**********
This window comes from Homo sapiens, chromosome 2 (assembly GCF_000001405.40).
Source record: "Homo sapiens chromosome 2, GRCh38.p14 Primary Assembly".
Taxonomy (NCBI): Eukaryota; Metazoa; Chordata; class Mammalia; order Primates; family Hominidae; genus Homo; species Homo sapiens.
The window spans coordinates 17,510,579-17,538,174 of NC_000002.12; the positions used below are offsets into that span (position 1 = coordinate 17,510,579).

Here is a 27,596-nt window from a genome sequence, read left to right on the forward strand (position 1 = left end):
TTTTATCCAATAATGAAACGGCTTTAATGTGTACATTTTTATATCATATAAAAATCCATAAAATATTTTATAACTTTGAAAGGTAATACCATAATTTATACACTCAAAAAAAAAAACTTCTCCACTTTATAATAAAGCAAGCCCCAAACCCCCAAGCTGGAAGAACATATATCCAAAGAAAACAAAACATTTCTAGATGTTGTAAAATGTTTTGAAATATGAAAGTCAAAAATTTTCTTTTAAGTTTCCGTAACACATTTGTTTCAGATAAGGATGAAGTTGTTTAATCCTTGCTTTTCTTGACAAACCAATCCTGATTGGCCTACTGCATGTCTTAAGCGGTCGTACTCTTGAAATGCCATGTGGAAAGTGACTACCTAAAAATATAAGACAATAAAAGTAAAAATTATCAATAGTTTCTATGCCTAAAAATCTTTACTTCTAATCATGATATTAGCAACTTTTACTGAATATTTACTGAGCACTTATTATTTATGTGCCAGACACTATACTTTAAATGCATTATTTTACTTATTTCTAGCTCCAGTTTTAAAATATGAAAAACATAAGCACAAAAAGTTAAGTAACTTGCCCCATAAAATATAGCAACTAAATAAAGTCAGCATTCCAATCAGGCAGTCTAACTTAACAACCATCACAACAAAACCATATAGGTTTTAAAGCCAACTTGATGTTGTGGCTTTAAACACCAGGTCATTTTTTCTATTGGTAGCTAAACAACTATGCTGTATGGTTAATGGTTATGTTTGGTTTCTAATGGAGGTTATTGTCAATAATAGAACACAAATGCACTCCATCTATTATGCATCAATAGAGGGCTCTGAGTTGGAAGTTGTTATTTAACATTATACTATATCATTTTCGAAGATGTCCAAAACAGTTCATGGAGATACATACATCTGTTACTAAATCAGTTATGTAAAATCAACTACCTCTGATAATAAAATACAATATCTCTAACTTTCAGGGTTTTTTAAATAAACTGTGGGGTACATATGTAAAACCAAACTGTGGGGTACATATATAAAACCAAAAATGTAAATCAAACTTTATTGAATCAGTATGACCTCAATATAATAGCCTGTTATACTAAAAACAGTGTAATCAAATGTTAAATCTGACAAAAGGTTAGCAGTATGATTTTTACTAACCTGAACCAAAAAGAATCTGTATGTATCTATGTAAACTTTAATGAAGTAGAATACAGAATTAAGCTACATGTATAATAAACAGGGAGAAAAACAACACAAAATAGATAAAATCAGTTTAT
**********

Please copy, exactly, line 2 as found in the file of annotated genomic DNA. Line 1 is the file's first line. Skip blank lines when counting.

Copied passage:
Source record: "Homo sapiens chromosome 2, GRCh38.p14 Primary Assembly".